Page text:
This bulletin provides information, it is not advice. Any opinions are given in good faith and may be subject to change without notice. Opinions and information included within this document does not constitute advice.

(If you require personal advice based on your circumstances, please contact me.)

HMRC Focusing On Tackling Tax Avoidance by the Wealthy

17 Jan

HMRC Letter 480

It’s official, HM Revenue & Customs is doubling its team tackling potential tax avoidance of wealthy individuals. The number of inspectors has increased to over 200 inspectors.

The Affluent Compliance Team is to begin recruitment of 100 additional inspectors. The focus of the unit has expanded from those with annual incomes from £150,000 and accumulated wealth of £2.5 Million to £20 Million; to include those with wealth above £1 Million.

HMRC has reported that the unit had received additional tax receipts of £75 Million (by the end of December 2013). This is expected to rise to a target of £586 Million by the end of 2015.

Exchequer Secretary David Gauke says: “The team has made a great start by bringing in £75m in additional tax that would otherwise have been lost to the country…… Dodging tax is immoral, illegal and unaffordable and the minority who cheat are increasingly finding that, thanks to the work of the Affluent Team, they have made a big mistake.”

Director of the Affluent Team Roger Atkinson says: “Good quality intelligence is central to catching the cheats and so we are expanding our Affluent Intelligence Unit fourfold. This is very good news for all honest taxpayers.”

HMRC Crack Down on Tax Avoidance Schemes

22 Aug

HMRC has won, subject to appeal three court decisions against tax avoidance schemes. These cases are expected to provide the Exchequer with £200 Million.

The message is clear – when planning to minimise tax, ensure you use the rules that exist, take advantage of government backed schemes (eg personal pensions, ISAs, VCTs, EISs, AGR & BPR related schemes) and use accepted approaches within the flavour of the law – take professional advice. The cases in question are high value high – profile and are out of the remit of the general investor but the ethos of HMRC is clear.

HMRC Letter 480

HMRC have stated that this sends “a very clear message” that it will tackle efforts to avoid paying tax.

The first case, against ‘Schofield’ and heard in the Court of Appeal on 11 July, involved a business owner using a tax avoidance scheme to create an artificial loss on his sold business, even though it had actually made him a £10m profit. HMRC said he paid £200,000 to be involved in the scheme.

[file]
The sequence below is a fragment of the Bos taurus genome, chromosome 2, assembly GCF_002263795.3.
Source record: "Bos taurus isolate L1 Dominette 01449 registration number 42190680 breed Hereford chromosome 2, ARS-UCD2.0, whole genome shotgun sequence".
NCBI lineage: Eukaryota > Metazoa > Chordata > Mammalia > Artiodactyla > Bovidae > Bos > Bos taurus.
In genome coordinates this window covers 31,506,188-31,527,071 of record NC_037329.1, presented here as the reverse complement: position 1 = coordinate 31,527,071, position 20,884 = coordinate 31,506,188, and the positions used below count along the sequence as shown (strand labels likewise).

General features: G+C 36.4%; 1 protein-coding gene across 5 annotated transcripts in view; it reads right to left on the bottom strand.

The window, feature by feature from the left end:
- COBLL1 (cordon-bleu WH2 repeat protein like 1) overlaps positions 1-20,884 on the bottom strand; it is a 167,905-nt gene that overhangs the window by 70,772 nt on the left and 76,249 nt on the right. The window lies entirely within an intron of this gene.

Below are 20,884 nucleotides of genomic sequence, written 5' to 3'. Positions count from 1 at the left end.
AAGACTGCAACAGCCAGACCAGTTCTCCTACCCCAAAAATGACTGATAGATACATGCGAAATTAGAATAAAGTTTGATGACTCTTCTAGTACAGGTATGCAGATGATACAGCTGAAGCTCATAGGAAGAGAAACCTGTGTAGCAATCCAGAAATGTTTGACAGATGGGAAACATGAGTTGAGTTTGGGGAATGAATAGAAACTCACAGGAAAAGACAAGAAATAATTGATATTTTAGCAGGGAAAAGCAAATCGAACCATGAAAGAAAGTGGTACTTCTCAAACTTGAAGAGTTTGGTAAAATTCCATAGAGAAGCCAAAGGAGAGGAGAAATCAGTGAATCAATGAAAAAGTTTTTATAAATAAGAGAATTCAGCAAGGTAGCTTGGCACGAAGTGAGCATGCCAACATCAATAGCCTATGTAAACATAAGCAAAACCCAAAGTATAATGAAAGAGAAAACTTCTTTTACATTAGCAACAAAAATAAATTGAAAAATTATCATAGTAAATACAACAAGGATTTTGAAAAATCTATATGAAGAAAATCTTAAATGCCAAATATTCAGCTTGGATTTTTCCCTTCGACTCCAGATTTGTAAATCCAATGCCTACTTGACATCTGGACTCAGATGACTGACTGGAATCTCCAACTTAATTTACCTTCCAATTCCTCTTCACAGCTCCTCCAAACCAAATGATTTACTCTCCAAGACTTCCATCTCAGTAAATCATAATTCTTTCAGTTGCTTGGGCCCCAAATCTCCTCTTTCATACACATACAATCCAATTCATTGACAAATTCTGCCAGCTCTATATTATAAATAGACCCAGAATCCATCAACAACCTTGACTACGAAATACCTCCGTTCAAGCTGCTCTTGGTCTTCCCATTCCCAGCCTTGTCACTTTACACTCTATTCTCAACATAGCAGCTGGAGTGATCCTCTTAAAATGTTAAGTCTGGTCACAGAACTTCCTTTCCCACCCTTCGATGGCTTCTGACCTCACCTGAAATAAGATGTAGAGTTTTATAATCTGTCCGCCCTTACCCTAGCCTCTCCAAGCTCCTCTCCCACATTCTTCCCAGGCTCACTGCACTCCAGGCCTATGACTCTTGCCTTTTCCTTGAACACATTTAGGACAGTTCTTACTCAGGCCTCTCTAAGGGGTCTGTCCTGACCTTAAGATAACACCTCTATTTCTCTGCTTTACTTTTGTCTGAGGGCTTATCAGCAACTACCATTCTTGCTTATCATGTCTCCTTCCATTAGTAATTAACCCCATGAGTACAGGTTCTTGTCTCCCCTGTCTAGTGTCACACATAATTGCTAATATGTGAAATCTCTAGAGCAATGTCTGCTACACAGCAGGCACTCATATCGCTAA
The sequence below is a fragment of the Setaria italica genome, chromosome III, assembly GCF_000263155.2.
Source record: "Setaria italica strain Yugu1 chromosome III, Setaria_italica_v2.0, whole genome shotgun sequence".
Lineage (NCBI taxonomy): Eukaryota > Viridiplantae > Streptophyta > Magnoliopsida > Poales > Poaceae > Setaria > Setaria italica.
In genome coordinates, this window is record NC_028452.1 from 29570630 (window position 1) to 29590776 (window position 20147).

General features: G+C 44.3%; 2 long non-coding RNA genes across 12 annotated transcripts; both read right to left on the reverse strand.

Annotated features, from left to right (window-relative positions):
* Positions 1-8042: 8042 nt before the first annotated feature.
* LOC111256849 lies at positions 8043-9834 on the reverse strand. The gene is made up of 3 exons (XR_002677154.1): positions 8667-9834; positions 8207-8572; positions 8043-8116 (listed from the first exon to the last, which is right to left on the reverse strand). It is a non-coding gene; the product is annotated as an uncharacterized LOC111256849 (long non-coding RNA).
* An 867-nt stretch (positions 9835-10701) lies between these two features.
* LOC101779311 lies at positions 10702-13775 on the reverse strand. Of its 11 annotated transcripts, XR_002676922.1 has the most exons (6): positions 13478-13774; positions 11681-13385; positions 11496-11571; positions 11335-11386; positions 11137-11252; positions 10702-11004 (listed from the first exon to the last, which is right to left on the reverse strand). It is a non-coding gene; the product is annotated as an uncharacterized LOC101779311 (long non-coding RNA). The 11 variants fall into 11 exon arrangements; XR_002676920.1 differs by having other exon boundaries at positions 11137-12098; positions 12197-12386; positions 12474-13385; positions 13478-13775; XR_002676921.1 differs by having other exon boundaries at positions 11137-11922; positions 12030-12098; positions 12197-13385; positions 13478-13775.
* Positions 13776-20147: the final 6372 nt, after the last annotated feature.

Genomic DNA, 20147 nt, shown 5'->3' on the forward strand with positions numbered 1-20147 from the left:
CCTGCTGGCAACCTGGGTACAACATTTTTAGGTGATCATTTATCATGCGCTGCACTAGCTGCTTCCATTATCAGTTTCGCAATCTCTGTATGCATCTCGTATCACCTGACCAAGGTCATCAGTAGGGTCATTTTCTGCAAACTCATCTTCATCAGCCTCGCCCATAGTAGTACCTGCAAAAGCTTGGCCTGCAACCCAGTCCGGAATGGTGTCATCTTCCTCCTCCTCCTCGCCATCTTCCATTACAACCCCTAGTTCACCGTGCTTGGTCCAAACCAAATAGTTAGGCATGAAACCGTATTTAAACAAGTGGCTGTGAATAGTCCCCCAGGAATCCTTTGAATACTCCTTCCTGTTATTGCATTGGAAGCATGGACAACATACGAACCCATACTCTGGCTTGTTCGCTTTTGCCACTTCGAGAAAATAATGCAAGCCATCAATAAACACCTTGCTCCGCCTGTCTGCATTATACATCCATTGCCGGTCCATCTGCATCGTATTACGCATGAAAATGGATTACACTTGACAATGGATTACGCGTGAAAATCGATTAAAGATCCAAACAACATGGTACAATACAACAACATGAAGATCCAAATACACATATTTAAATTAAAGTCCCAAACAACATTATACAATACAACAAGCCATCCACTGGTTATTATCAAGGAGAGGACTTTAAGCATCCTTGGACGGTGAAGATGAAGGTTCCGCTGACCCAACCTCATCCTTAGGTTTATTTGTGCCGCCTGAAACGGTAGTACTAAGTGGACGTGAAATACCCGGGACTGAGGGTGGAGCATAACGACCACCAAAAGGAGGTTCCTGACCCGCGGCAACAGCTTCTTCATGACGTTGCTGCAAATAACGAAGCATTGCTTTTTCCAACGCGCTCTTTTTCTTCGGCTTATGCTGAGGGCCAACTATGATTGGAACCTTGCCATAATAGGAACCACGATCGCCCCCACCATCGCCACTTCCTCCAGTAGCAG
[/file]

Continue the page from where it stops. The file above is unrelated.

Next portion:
Another case against Sloane Robinson Investment Services, heard in the First Tier Tribunal on 16 July, saw the company’s directors attempt to avoid a combined £13m worth of tax on their bonuses. The First Tier Tribunal ruled the scheme, even once it had been modified to counter recently introduced anti-tax avoidance legislation, did not work.

In the final case, against ‘Barnes’ in the Upper Tribunal on 30 July, a scheme aimed at exploiting a mismatch between two tax regimes on behalf of more than 100 individuals failed to work. HMRC said some £100m was at stake as a result of this scheme.

HMRC director general of business tax, Jim Harra, said: “These wins in the courts are a victory for the vast majority of taxpayers who do not try to dodge their taxes. They send a clear message to tax avoiders – HMRC will challenge tax avoidance relentlessly and we will beat you.

“We have now had three major court successes in avoidance cases in the last month alone and I hope this sends a very clear message: These schemes don’t come cheap, you carry a serious risk that you’ll end up paying the tax and interest on top of a set-up charge which can run into the hundreds of thousands of pounds.

“These were complex cases which show HMRC’s experts doing what they do best, delivering great results for the UK.”